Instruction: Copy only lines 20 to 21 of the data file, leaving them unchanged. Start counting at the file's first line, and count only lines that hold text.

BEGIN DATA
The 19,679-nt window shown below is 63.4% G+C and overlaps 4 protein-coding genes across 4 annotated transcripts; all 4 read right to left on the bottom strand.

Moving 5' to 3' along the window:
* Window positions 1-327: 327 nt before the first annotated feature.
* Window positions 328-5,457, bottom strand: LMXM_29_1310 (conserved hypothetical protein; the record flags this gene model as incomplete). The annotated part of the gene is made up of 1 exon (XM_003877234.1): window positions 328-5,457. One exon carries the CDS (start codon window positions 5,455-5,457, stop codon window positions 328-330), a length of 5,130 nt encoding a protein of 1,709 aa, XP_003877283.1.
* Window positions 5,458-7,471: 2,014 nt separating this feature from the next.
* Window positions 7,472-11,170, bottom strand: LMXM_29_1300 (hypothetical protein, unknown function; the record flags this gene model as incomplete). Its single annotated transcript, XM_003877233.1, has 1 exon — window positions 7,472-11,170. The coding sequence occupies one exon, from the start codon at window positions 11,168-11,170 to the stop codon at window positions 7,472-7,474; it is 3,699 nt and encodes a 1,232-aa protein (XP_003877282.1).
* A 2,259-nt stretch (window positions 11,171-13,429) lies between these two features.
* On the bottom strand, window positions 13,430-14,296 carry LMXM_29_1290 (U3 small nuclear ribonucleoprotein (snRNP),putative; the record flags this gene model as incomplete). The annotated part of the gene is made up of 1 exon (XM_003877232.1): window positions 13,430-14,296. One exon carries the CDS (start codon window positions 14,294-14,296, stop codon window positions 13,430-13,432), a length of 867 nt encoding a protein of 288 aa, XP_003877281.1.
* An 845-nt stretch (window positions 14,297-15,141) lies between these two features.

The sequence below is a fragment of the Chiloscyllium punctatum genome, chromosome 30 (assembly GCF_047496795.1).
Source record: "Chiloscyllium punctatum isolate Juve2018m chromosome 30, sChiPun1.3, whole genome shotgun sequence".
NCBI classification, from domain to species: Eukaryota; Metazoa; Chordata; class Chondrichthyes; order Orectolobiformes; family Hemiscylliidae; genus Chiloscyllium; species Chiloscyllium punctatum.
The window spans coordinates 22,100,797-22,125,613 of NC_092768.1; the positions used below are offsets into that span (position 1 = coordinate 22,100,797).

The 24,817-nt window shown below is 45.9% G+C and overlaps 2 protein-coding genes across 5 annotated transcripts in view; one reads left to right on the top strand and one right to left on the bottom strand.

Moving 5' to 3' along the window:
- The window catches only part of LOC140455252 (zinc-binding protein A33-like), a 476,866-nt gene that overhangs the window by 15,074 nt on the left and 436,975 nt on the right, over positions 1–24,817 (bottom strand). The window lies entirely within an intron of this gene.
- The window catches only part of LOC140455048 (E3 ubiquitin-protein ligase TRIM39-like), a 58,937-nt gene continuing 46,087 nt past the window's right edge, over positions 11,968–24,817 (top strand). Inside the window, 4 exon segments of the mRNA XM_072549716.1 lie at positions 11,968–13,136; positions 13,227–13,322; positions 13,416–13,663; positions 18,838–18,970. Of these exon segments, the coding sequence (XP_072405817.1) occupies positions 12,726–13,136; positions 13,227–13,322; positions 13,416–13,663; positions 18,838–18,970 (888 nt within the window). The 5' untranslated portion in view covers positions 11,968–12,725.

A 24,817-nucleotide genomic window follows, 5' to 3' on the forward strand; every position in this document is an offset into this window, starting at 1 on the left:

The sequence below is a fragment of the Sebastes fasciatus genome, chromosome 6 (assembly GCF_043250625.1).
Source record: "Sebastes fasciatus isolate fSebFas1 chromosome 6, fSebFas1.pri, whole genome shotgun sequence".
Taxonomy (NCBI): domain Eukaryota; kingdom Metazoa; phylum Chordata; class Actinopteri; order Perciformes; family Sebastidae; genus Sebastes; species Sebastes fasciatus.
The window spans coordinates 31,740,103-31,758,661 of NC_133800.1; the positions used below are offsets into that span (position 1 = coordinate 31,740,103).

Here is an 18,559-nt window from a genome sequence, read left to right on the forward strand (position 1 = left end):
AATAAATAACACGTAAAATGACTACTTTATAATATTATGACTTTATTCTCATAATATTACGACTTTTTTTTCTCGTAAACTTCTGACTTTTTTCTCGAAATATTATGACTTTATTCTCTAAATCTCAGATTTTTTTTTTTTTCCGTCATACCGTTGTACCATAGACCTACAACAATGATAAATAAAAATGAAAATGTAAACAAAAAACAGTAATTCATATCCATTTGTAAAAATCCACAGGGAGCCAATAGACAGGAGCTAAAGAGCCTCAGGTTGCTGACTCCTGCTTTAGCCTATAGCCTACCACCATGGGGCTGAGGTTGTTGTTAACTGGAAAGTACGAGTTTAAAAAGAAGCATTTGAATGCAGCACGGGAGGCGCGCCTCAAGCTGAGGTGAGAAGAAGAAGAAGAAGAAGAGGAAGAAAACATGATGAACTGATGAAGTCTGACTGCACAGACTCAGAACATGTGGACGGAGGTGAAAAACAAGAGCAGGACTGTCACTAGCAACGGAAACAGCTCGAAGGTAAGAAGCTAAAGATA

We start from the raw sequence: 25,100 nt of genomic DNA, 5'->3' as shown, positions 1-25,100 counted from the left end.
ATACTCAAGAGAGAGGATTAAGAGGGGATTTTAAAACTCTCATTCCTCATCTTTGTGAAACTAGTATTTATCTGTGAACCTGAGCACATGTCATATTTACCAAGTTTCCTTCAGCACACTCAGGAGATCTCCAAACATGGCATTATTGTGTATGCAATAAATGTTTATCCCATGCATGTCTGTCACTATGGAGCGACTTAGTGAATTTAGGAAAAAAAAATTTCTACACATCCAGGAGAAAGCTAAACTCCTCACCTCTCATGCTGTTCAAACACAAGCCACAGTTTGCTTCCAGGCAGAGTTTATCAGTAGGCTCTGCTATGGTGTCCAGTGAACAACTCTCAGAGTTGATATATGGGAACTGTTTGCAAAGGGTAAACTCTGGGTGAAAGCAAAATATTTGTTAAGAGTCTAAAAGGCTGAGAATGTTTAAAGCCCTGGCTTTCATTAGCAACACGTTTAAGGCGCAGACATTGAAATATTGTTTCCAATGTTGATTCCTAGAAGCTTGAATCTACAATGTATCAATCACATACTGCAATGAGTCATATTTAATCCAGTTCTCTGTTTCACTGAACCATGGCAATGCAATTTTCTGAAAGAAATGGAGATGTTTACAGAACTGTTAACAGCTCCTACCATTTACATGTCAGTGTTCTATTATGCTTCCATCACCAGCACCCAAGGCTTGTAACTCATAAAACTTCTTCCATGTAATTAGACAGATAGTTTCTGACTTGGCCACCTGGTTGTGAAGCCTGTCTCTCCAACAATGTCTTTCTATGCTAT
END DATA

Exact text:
Source record: "Sebastes fasciatus isolate fSebFas1 chromosome 6, fSebFas1.pri, whole genome shotgun sequence".
Taxonomy (NCBI): domain Eukaryota; kingdom Metazoa; phylum Chordata; class Actinopteri; order Perciformes; family Sebastidae; genus Sebastes; species Sebastes fasciatus.